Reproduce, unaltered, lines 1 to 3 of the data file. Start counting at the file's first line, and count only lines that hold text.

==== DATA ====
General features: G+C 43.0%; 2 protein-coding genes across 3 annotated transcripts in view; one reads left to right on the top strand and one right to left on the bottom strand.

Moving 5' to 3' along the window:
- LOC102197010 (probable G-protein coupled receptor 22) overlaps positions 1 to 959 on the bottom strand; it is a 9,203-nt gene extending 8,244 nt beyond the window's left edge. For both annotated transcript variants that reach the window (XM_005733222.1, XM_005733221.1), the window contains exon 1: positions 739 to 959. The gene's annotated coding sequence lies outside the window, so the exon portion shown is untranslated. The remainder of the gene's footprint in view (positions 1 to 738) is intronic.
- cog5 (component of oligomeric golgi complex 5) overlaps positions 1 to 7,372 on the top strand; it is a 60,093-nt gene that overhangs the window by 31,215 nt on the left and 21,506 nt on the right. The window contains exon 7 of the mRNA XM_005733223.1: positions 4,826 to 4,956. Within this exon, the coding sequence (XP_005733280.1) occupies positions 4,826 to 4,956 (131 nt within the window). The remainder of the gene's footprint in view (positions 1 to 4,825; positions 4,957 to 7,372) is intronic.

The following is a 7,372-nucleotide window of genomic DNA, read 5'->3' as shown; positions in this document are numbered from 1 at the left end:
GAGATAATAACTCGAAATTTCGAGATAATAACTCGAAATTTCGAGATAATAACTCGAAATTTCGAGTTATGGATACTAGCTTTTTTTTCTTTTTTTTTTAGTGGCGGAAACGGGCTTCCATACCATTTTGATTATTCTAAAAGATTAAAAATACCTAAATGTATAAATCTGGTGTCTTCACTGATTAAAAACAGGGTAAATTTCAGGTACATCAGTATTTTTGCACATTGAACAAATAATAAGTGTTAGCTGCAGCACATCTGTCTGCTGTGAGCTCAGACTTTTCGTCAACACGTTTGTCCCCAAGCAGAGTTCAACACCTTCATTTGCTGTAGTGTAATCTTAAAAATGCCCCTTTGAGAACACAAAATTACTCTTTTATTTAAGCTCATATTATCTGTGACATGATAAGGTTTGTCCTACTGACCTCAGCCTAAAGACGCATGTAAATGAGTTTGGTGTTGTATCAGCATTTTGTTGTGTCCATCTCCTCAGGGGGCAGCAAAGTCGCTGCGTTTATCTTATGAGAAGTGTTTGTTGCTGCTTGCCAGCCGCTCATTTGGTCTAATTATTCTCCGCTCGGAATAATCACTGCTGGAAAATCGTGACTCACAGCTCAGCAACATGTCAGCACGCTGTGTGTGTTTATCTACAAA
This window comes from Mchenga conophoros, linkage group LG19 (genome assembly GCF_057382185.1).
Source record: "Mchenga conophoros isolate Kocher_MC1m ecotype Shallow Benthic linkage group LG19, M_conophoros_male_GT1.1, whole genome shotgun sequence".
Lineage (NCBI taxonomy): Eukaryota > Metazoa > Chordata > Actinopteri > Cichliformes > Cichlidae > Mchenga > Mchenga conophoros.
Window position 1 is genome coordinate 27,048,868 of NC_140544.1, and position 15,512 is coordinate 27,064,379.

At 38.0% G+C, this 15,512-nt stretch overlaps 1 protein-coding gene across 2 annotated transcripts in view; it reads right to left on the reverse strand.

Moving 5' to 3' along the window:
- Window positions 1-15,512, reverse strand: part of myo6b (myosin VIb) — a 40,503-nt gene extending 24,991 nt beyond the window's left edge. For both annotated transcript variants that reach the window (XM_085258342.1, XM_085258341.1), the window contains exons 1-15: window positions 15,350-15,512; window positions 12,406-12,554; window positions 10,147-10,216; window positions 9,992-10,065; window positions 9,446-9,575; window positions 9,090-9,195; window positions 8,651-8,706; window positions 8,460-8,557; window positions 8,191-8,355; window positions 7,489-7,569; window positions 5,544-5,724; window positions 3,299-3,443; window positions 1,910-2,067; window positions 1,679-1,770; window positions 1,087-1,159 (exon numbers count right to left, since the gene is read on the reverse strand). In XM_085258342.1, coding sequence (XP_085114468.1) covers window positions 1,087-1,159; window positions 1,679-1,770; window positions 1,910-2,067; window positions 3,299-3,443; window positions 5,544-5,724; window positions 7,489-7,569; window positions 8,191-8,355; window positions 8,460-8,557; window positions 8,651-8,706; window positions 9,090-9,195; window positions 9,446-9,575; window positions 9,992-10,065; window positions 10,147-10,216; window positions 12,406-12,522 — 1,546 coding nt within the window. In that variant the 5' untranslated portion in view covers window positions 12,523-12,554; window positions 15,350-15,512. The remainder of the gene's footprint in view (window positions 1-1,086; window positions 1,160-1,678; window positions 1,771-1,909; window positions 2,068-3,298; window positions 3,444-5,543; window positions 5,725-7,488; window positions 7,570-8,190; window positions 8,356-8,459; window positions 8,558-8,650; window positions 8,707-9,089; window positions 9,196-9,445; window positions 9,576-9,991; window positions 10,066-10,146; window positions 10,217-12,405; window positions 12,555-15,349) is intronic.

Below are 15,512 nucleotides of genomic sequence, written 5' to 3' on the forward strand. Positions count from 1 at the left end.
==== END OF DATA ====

General features: G+C 43.0%; 2 protein-coding genes across 3 annotated transcripts in view; one reads left to right on the top strand and one right to left on the bottom strand.

Moving 5' to 3' along the window:
- LOC102197010 (probable G-protein coupled receptor 22) overlaps positions 1 to 959 on the bottom strand; it is a 9,203-nt gene extending 8,244 nt beyond the window's left edge. For both annotated transcript variants that reach the window (XM_005733222.1, XM_005733221.1), the window contains exon 1: positions 739 to 959. The gene's annotated coding sequence lies outside the window, so the exon portion shown is untranslated. The remainder of the gene's footprint in view (positions 1 to 738) is intronic.